Nation's first online pawn shop a hit

People looking to pawn a few items to make extra bucks are finding a pawn shop at a different type of address -- it starts with w-w-w and ends in dot com.

The nation's first web-based pawn shop,, started up this summer and has made nearly $3 million in loans and purchases.

In an online search, seeking a place to sell the wedding ring set for an engagement gone wrong, Gina Lenzi said she found and received a quote from a representative by phone.

She said the company paid for insured shipping, and then doubled the original quote when it received the rings.

Lenzi says her overall experience has made her a fan of the online pawning site -- where, unlike, there's no cost to sell.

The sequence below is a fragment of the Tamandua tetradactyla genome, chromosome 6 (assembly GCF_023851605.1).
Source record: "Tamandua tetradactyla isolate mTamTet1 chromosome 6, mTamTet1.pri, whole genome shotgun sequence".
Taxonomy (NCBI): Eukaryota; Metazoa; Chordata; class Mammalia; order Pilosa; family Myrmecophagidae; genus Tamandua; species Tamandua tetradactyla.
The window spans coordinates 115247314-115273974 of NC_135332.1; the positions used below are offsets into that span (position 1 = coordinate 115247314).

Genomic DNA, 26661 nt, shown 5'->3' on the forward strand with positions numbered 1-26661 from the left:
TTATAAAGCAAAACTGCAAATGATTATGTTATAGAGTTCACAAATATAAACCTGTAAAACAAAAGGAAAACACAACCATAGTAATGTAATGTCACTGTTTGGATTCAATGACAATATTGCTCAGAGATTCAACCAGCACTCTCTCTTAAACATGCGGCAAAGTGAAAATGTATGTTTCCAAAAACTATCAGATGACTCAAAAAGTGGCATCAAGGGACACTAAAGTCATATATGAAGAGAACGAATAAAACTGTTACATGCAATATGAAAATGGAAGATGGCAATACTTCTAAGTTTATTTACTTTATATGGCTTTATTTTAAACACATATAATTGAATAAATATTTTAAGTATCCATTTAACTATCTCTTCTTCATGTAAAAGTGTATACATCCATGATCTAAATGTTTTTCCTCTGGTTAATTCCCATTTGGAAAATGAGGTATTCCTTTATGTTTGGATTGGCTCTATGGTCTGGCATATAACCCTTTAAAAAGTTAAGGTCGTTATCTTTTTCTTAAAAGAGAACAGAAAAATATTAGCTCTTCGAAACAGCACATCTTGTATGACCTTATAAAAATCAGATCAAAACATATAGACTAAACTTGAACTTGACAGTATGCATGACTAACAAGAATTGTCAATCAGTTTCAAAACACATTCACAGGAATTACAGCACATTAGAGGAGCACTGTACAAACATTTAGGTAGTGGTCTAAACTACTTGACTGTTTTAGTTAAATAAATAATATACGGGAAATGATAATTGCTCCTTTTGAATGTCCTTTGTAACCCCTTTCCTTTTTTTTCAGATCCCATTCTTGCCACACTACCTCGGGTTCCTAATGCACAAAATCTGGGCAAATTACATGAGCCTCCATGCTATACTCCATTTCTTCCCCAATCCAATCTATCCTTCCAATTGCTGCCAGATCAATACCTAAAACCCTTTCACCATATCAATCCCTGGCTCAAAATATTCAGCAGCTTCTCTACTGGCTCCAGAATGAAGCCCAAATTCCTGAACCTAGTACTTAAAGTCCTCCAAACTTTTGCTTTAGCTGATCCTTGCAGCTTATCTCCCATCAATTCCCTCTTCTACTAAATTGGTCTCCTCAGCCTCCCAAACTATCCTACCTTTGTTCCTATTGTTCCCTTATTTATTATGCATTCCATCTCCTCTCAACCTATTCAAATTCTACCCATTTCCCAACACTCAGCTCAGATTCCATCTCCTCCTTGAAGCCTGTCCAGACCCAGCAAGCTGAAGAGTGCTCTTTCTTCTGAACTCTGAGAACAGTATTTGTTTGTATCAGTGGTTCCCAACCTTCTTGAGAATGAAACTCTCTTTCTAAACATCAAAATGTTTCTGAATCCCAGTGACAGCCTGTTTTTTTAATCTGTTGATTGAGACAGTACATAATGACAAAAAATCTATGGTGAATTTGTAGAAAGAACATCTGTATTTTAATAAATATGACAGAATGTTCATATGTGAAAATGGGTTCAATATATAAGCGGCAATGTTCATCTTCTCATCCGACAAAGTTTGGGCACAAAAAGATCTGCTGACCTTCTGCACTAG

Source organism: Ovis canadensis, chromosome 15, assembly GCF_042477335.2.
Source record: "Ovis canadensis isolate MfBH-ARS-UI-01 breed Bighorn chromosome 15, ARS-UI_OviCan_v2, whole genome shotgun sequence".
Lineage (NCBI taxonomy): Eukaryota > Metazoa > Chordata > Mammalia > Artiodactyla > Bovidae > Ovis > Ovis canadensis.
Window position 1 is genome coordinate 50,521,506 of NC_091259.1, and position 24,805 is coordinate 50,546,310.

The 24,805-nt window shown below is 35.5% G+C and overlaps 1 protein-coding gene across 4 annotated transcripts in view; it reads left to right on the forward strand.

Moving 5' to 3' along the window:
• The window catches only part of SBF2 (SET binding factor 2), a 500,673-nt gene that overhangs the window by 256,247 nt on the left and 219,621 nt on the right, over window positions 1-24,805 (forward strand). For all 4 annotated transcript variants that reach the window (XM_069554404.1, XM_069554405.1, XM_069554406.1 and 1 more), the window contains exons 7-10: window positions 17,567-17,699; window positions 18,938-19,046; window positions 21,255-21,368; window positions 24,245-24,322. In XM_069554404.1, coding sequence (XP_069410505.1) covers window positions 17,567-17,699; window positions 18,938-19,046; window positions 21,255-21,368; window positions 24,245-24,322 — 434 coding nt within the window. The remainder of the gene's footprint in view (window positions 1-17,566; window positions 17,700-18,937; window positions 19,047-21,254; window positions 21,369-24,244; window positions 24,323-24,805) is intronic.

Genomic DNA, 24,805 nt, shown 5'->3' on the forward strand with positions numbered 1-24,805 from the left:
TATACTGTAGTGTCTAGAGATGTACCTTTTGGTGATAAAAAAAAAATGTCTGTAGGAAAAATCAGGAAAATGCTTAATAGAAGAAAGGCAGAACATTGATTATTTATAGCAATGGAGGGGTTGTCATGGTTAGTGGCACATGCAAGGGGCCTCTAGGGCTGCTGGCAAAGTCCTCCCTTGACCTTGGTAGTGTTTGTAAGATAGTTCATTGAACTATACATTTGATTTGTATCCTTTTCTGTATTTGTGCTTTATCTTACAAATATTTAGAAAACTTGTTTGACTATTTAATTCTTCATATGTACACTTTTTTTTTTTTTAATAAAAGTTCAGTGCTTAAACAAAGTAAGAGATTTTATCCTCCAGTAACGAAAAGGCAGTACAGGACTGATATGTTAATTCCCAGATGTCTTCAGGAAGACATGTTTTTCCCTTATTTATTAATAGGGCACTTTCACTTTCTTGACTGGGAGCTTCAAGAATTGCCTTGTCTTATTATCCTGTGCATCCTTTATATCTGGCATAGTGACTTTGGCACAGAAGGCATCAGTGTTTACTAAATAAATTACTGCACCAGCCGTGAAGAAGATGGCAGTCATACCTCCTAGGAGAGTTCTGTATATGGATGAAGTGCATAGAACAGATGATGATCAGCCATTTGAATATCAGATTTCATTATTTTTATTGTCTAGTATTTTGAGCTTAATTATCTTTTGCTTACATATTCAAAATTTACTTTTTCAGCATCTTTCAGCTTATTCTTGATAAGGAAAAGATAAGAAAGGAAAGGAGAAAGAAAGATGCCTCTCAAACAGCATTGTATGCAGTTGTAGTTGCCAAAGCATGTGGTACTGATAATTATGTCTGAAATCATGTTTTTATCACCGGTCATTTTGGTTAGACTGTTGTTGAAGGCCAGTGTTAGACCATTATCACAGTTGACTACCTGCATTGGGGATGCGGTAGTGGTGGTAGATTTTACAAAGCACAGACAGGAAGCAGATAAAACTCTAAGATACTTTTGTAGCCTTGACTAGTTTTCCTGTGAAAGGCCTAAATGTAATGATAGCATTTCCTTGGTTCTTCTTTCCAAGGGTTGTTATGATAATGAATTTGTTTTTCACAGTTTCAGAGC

But National Pawnbrokers president Lisa Siegel says brick-and-mortar pawn shops like hers in Arlington can offer a more personal experience than any website.

"Everybody has a cash shortage at some point in their lives, and here we are to help them through that time," Siegel says. "In a very reasonable and professional manner."

Seigel adds that she believes her prices are just as competitive and customers are getting the best value for their item.

But the CEO of Pawngo says the average transaction through his website is around $2,000 -- compared to the average pawn shop transaction of about $150.